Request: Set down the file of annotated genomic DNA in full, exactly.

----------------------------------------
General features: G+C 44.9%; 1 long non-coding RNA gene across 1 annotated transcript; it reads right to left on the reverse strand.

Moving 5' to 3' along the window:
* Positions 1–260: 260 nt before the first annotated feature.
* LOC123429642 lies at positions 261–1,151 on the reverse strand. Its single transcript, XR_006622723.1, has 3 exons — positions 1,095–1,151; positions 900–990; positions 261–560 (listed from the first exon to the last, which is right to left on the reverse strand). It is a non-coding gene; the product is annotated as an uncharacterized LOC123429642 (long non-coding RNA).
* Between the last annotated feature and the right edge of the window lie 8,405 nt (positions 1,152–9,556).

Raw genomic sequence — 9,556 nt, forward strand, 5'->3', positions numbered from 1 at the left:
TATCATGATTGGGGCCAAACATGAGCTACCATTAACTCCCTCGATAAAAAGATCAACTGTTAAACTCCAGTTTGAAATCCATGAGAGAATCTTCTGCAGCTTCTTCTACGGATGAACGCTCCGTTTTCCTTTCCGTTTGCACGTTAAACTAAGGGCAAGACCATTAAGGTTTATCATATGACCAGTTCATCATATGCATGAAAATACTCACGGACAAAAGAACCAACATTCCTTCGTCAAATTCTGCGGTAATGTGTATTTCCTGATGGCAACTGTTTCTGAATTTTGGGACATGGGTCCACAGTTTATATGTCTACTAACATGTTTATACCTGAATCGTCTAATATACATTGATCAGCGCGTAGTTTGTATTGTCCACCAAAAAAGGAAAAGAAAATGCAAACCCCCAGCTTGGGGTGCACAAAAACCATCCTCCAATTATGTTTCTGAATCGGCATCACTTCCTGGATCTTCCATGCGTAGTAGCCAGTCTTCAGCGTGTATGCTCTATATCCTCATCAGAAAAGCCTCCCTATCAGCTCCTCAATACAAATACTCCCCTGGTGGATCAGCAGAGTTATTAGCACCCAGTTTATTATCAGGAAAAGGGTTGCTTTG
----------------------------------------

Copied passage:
General features: G+C 44.9%; 1 long non-coding RNA gene across 1 annotated transcript; it reads right to left on the reverse strand.

Moving 5' to 3' along the window:
* Positions 1–260: 260 nt before the first annotated feature.
* LOC123429642 lies at positions 261–1,151 on the reverse strand. Its single transcript, XR_006622723.1, has 3 exons — positions 1,095–1,151; positions 900–990; positions 261–560 (listed from the first exon to the last, which is right to left on the reverse strand). It is a non-coding gene; the product is annotated as an uncharacterized LOC123429642 (long non-coding RNA).
* Between the last annotated feature and the right edge of the window lie 8,405 nt (positions 1,152–9,556).

Raw genomic sequence — 9,556 nt, forward strand, 5'->3', positions numbered from 1 at the left:
TATCATGATTGGGGCCAAACATGAGCTACCATTAACTCCCTCGATAAAAAGATCAACTGTTAAACTCCAGTTTGAAATCCATGAGAGAATCTTCTGCAGCTTCTTCTACGGATGAACGCTCCGTTTTCCTTTCCGTTTGCACGTTAAACTAAGGGCAAGACCATTAAGGTTTATCATATGACCAGTTCATCATATGCATGAAAATACTCACGGACAAAAGAACCAACATTCCTTCGTCAAATTCTGCGGTAATGTGTATTTCCTGATGGCAACTGTTTCTGAATTTTGGGACATGGGTCCACAGTTTATATGTCTACTAACATGTTTATACCTGAATCGTCTAATATACATTGATCAGCGCGTAGTTTGTATTGTCCACCAAAAAAGGAAAAGAAAATGCAAACCCCCAGCTTGGGGTGCACAAAAACCATCCTCCAATTATGTTTCTGAATCGGCATCACTTCCTGGATCTTCCATGCGTAGTAGCCAGTCTTCAGCGTGTATGCTCTATATCCTCATCAGAAAAGCCTCCCTATCAGCTCCTCAATACAAATACTCCCCTGGTGGATCAGCAGAGTTATTAGCACCCAGTTTATTATCAGGAAAAGGGTTGCTTTG